On the 1 March, 1917, the School Music Review reported in ‘Manchester Music Notes’ that ‘the brass band was a theme dwelt upon at the sixth concert promoted by the Children’s Concert Society. Councillor Will Melland (an active member of the committee) being the lecturer, and the illustrations were furnished by the Beswick Brass Band.’2 (See Fig.1) An examination of this reporting gives us a glimpse of the nature of brass bands and music education in Manchester in 1917.

The Manchester Children’s Society Concerts

As shown elsewhere on this blog, Henry Baynton-Power (1890-?) was a graduate of the Royal Manchester College of Music, who, in 1909, received the Hallé Memorial Pianofortes Scholarship for first year piano and became a well-known pianist, teacher and occasional composer in Manchester.3 Baynton-Power organised the first concert in 1916. His rationale for the concerts was commented on by the School Music Review, who reported that:

Baynton-Power [felt that] whist the adult population of the district enjoyed exceptional opportunities for hearing really good music, it was strange that so little provision had been made for the younger generation [he] resolved, with the aid of his friend, to form a Children’s Concerts Society. The object […] is to provide a series of concerts planned upon the simplest possible lines; a leading musical idea to be brought out prominently at each concert by illustrations from the great masters, performed by capable exponents.4

At their first meeting the committee agreed they should solicit assistance from orchestras,choirs soloists and other instrumentalists. They agreed that the Lord Mayor of Manchester should be President and that the first winter season should consist of seven fortnightly Saturday concerts held in the Houldsworth Hall.5

The first concert was held on November 18, 1916, and the hall was full of schoolchildren from Manchester and Salford. It is notable that adults could attend and support the concerts by subscribing five shillings for a reserved place in each

concert.6 As with most things musical this concert, and the ones that followed, were rooted in the notion that music was an improving rational recreation, especially for the working class.

Bands in Manchester’s Public Parks: Active Visibility.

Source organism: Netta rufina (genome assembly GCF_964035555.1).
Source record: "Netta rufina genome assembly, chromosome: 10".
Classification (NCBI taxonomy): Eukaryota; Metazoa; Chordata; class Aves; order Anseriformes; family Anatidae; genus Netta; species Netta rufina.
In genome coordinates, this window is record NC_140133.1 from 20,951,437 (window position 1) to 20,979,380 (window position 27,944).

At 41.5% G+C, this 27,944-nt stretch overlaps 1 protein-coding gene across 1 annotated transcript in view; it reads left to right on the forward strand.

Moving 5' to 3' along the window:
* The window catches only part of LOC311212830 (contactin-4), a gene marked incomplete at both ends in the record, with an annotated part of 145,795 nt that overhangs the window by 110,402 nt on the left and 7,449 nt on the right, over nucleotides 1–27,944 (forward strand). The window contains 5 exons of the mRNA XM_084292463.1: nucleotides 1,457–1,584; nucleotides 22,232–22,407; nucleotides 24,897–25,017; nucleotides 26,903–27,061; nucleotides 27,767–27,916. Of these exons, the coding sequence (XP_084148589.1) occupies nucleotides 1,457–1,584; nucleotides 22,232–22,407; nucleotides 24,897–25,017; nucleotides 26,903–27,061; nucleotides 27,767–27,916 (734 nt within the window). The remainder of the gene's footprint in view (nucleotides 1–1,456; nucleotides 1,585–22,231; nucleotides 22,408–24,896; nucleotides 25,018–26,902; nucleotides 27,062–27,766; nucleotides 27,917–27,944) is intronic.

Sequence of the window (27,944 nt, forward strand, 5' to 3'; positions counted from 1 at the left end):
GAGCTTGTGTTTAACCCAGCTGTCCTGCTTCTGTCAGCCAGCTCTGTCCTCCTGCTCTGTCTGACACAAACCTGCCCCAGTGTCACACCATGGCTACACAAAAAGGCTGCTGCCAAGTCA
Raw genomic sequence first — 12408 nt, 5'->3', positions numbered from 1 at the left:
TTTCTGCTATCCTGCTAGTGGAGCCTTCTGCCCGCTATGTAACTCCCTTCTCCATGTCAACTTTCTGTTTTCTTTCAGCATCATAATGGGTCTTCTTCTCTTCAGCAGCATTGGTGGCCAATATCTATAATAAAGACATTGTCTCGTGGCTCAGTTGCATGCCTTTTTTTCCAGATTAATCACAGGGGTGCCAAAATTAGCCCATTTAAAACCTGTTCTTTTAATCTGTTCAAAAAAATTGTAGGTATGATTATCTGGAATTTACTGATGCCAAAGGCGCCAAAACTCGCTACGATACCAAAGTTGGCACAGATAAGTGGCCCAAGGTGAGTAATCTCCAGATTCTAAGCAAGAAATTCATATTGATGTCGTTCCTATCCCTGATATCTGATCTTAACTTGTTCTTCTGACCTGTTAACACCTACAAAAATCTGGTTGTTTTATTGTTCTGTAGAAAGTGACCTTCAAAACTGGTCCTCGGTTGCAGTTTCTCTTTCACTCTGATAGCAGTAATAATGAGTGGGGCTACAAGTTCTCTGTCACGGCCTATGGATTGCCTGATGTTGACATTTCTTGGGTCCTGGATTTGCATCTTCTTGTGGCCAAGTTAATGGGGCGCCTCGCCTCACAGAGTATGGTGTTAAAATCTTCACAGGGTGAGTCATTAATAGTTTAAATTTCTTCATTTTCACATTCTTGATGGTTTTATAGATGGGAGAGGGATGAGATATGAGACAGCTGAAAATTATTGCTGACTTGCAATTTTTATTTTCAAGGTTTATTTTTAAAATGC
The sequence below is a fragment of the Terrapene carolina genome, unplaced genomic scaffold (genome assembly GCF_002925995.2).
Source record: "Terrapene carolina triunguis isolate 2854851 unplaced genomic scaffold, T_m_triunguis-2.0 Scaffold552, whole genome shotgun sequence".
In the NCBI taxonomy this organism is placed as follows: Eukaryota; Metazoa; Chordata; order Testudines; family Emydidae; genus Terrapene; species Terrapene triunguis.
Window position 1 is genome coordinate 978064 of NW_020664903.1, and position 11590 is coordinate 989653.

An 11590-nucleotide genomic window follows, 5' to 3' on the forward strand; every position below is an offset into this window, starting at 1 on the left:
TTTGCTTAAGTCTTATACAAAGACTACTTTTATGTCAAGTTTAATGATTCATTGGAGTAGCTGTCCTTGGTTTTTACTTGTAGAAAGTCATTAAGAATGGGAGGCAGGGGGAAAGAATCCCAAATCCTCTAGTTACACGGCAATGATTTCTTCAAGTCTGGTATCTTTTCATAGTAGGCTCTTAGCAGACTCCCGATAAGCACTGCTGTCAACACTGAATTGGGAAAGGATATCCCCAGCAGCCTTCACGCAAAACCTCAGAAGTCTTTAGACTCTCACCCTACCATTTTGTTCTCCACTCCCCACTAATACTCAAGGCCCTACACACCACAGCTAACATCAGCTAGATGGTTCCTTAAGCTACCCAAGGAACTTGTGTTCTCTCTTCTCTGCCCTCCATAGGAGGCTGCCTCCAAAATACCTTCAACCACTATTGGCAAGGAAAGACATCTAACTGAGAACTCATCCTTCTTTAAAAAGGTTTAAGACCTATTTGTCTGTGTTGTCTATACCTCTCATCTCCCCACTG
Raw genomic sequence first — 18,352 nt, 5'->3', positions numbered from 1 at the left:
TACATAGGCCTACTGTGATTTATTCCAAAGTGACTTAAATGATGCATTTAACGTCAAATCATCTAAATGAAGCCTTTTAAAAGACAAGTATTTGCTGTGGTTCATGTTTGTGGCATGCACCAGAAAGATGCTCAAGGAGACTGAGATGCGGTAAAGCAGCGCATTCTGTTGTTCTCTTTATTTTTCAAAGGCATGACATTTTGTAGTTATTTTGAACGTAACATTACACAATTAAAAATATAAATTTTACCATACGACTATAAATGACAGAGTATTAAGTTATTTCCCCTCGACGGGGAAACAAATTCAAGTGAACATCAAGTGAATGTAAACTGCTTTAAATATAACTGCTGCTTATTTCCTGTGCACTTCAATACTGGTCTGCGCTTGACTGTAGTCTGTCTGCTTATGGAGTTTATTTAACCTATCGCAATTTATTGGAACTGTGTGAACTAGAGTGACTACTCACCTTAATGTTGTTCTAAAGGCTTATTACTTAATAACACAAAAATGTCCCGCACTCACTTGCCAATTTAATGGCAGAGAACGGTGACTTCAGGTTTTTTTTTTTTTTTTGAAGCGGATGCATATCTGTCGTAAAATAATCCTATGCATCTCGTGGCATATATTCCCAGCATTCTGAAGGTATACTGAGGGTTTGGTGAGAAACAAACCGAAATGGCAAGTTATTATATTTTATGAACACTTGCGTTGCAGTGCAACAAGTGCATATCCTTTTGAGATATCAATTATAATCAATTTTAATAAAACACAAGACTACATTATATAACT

The first point that Melland highlights is that Manchester’s Public Parks were where brass bands were active (and highly visible). An examination of Manchester’s newspapers shows no shortage of park concerts from Easter through to October, with Heaton Park, for example, offering cheap railway tickets to the concerts. Melland argued that, ‘the principal reason they had selected the brass band for their subject was that the children had the opportunity of hearing good bands in the public parks, and his object was to enable them to recognise and appreciate the value of the various instruments.’7

Melland’s rhetoric was moving away from an image of brass bands being unruly and rough. A view that had developed amongst hostile commentators from the 1840s onwards.8 Melland was joining an ever-increasing group of observers and educators that wanted the band movement to thrive. As he said of brass musicians in the past, ‘bandsmen were not as honoured as they were today….’9 Although the brass band movement worked hard to counter these accusations of roughness – and the region’s ‘crack’ bands, such as Besses o’ th’ Barn, were significant agents in raising the public image of the band movement – some writers found working-class coarseness an easy cliché to copy. Some felt that bands represented not only disorderly elements of working-class life, but also poor musicianship. In 1867, for example, one author wrote:

Brass bands have become a perfect nuisance of late years; blowing away with all their strength. They are always followed by some immense crowd, composed of an admixture of almost all grades of the lower society – “Tagrag and Bobtail.” The greatest objection to these noisy bands will be found in the demoralizing influence upon the members: practices are generally held in the public-house. The exhaustion in blowing a wind instrument for any length of time in the street naturally leads the members of a band to a beer shop, where they too frequently indulge to excess; eventually becoming worthless members of society, instead of finding their music a source of pleasure to them.10

In spite of this negativity amongst some of the press it was clear that by the First World War brass bands were seen as a positive influence on working-class life. It was this influence that educators wanted to show children. The parks in Manchester were accessible and affordable and gave children the opportunity hear music often.

The Beginnings of Musicology for Children?

What was significant about this lecture was that Melland spent some considerable time explaining the influence of the saxhorn upon the brass band movement. (The invention of the saxhorn was important in developing the brass band as we know it today and an outline of the development of brass instruments can be found on this link.) With the assistance of Beswick Prize Band many of the instruments were demonstrated and explained in detail.11 As the School Music Review reported, ‘he next dwelt on the structure of the instruments, explaining the importance of the mouthpiece and the use of the valves and slides, each instrument, from the soprano cornet to the bass bombardon, being held up in turn so that the youngsters could recognise it by its size and shape.’12 During the afternoon Beswick Prize Band played the following selections: Hymn of Praise (Mendelssohn); Salut D’Amour (Elgar); Les Cloches De Corneville (Planquette); The Mikado (Sullivan) and Songs of England. (No composer cited) This programme mirrored brass band repertoire played by the region’s bands.